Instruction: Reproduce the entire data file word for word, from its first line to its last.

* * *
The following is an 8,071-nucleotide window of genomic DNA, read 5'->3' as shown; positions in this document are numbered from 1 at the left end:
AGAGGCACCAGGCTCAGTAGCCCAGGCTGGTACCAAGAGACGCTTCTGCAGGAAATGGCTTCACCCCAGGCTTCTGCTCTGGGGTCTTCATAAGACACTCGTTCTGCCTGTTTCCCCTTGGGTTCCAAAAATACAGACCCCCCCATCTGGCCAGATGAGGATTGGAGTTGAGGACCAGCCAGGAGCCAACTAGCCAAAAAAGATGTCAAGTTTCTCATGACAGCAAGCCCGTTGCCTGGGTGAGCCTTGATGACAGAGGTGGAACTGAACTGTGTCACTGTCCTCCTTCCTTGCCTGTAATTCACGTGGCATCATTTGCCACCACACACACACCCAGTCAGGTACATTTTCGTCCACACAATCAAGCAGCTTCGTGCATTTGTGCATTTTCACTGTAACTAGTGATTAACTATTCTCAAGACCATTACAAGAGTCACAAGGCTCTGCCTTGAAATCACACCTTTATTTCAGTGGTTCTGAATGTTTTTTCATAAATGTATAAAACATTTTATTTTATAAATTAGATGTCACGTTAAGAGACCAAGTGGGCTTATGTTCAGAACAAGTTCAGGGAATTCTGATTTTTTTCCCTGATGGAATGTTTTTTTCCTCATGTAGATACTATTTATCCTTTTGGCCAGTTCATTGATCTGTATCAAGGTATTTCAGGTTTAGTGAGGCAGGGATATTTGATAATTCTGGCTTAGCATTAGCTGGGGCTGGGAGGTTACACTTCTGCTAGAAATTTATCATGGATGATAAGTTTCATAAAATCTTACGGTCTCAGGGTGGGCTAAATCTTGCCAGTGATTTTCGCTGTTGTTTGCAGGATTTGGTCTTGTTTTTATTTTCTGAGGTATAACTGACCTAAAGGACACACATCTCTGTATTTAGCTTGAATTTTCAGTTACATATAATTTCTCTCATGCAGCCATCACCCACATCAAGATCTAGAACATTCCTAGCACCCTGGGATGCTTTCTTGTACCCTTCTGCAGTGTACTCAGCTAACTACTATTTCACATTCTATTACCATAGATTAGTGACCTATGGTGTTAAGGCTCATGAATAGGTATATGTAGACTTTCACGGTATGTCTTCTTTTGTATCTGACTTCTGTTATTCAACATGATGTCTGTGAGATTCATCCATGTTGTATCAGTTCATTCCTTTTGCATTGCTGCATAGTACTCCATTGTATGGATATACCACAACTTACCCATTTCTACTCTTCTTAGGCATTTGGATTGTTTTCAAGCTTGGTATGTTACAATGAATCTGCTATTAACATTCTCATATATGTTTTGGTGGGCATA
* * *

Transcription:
The following is an 8,071-nucleotide window of genomic DNA, read 5'->3' as shown; positions in this document are numbered from 1 at the left end:
AGAGGCACCAGGCTCAGTAGCCCAGGCTGGTACCAAGAGACGCTTCTGCAGGAAATGGCTTCACCCCAGGCTTCTGCTCTGGGGTCTTCATAAGACACTCGTTCTGCCTGTTTCCCCTTGGGTTCCAAAAATACAGACCCCCCCATCTGGCCAGATGAGGATTGGAGTTGAGGACCAGCCAGGAGCCAACTAGCCAAAAAAGATGTCAAGTTTCTCATGACAGCAAGCCCGTTGCCTGGGTGAGCCTTGATGACAGAGGTGGAACTGAACTGTGTCACTGTCCTCCTTCCTTGCCTGTAATTCACGTGGCATCATTTGCCACCACACACACACCCAGTCAGGTACATTTTCGTCCACACAATCAAGCAGCTTCGTGCATTTGTGCATTTTCACTGTAACTAGTGATTAACTATTCTCAAGACCATTACAAGAGTCACAAGGCTCTGCCTTGAAATCACACCTTTATTTCAGTGGTTCTGAATGTTTTTTCATAAATGTATAAAACATTTTATTTTATAAATTAGATGTCACGTTAAGAGACCAAGTGGGCTTATGTTCAGAACAAGTTCAGGGAATTCTGATTTTTTTCCCTGATGGAATGTTTTTTTCCTCATGTAGATACTATTTATCCTTTTGGCCAGTTCATTGATCTGTATCAAGGTATTTCAGGTTTAGTGAGGCAGGGATATTTGATAATTCTGGCTTAGCATTAGCTGGGGCTGGGAGGTTACACTTCTGCTAGAAATTTATCATGGATGATAAGTTTCATAAAATCTTACGGTCTCAGGGTGGGCTAAATCTTGCCAGTGATTTTCGCTGTTGTTTGCAGGATTTGGTCTTGTTTTTATTTTCTGAGGTATAACTGACCTAAAGGACACACATCTCTGTATTTAGCTTGAATTTTCAGTTACATATAATTTCTCTCATGCAGCCATCACCCACATCAAGATCTAGAACATTCCTAGCACCCTGGGATGCTTTCTTGTACCCTTCTGCAGTGTACTCAGCTAACTACTATTTCACATTCTATTACCATAGATTAGTGACCTATGGTGTTAAGGCTCATGAATAGGTATATGTAGACTTTCACGGTATGTCTTCTTTTGTATCTGACTTCTGTTATTCAACATGATGTCTGTGAGATTCATCCATGTTGTATCAGTTCATTCCTTTTGCATTGCTGCATAGTACTCCATTGTATGGATATACCACAACTTACCCATTTCTACTCTTCTTAGGCATTTGGATTGTTTTCAAGCTTGGTATGTTACAATGAATCTGCTATTAACATTCTCATATATGTTTTGGTGGGCATA